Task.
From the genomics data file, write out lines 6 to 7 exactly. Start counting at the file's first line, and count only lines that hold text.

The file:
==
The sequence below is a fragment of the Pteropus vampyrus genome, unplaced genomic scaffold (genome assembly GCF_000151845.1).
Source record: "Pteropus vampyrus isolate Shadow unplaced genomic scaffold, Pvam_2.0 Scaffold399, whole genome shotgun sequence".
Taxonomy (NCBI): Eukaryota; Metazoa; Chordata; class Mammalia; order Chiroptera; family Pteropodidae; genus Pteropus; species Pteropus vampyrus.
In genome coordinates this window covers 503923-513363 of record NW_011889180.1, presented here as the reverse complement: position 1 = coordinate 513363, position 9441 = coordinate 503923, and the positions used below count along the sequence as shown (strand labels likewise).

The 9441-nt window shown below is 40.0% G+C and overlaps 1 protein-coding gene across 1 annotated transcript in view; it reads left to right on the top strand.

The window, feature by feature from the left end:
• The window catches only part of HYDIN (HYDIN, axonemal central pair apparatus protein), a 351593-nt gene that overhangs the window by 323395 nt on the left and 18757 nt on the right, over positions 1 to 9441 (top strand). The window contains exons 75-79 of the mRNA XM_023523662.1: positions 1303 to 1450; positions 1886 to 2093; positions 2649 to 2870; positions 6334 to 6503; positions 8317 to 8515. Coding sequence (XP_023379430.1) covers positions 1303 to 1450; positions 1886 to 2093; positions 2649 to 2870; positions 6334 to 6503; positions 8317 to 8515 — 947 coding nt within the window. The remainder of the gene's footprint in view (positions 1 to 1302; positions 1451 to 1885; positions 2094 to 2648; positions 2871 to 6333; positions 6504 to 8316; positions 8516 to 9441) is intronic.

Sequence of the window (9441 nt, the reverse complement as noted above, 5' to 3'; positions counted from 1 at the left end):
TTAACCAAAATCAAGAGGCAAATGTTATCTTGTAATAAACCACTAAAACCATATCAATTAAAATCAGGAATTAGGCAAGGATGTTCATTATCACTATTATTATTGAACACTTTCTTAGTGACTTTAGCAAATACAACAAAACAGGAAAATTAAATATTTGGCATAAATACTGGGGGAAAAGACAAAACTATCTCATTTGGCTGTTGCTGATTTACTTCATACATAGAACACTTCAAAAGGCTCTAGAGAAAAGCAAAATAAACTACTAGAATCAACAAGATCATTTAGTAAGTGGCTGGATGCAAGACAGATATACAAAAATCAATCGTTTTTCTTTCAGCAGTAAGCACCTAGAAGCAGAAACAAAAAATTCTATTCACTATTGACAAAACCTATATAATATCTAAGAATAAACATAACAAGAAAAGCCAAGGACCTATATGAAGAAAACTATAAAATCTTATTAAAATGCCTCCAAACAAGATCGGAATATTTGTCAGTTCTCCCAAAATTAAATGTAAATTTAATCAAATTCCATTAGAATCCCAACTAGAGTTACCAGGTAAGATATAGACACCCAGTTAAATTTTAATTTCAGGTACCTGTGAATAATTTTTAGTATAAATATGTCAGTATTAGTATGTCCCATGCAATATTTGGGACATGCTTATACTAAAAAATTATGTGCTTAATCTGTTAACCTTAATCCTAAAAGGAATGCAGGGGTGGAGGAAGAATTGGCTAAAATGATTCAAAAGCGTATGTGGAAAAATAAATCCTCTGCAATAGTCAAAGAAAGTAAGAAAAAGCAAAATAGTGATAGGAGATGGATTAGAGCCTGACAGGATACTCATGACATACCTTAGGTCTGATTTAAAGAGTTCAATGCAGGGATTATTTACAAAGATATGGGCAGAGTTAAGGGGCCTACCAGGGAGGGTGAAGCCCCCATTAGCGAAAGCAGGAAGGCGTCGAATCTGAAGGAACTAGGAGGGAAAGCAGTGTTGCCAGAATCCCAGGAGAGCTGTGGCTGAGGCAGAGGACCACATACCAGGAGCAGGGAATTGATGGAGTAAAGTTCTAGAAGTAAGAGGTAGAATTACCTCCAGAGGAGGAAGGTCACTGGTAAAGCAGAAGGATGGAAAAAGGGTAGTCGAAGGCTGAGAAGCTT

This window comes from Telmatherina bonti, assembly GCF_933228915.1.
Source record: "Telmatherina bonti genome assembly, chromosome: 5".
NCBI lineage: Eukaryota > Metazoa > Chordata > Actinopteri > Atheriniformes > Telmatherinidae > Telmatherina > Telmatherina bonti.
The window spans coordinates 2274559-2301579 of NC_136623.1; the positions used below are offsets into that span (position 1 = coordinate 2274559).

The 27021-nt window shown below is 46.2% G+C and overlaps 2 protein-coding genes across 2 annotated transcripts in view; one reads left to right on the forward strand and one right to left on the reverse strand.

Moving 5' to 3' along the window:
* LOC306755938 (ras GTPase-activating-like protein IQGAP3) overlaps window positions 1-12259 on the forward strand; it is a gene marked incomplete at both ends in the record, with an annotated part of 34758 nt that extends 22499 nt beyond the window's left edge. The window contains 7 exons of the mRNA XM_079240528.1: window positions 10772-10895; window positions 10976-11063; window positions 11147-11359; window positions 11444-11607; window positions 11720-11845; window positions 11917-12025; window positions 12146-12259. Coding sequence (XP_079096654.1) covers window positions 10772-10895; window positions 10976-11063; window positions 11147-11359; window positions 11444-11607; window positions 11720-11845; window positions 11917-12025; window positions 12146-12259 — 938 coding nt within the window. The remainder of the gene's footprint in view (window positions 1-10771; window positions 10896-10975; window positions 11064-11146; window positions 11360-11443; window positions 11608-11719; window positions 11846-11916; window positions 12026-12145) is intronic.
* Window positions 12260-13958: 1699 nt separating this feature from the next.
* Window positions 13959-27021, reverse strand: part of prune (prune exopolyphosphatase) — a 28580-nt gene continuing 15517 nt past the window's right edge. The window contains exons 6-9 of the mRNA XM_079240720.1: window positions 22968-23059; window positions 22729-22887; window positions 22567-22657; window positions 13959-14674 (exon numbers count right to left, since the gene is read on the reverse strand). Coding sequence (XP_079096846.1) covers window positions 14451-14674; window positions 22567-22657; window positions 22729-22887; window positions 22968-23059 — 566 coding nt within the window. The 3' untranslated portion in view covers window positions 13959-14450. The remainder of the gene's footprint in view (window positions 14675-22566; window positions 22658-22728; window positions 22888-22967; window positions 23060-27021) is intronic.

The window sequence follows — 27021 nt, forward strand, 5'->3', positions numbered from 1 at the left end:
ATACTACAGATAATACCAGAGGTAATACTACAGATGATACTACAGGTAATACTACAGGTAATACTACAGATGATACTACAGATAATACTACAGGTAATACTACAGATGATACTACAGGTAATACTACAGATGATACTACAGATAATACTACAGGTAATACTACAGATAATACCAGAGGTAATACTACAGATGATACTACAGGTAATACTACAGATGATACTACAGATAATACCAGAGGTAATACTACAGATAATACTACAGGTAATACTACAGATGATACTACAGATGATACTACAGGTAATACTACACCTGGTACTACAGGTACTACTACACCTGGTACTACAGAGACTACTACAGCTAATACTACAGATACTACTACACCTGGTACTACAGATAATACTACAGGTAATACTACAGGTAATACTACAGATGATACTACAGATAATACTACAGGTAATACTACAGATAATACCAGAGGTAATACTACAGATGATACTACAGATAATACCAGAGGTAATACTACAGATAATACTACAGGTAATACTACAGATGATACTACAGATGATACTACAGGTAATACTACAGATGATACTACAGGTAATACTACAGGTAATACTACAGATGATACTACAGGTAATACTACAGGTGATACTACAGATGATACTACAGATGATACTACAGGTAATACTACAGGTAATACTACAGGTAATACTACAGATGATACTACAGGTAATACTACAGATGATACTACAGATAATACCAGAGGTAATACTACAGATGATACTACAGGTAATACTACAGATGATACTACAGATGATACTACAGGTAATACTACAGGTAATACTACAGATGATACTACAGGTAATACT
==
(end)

The window, feature by feature from the left end:
• The window catches only part of HYDIN (HYDIN, axonemal central pair apparatus protein), a 351593-nt gene that overhangs the window by 323395 nt on the left and 18757 nt on the right, over positions 1 to 9441 (top strand). The window contains exons 75-79 of the mRNA XM_023523662.1: positions 1303 to 1450; positions 1886 to 2093; positions 2649 to 2870; positions 6334 to 6503; positions 8317 to 8515. Coding sequence (XP_023379430.1) covers positions 1303 to 1450; positions 1886 to 2093; positions 2649 to 2870; positions 6334 to 6503; positions 8317 to 8515 — 947 coding nt within the window. The remainder of the gene's footprint in view (positions 1 to 1302; positions 1451 to 1885; positions 2094 to 2648; positions 2871 to 6333; positions 6504 to 8316; positions 8516 to 9441) is intronic.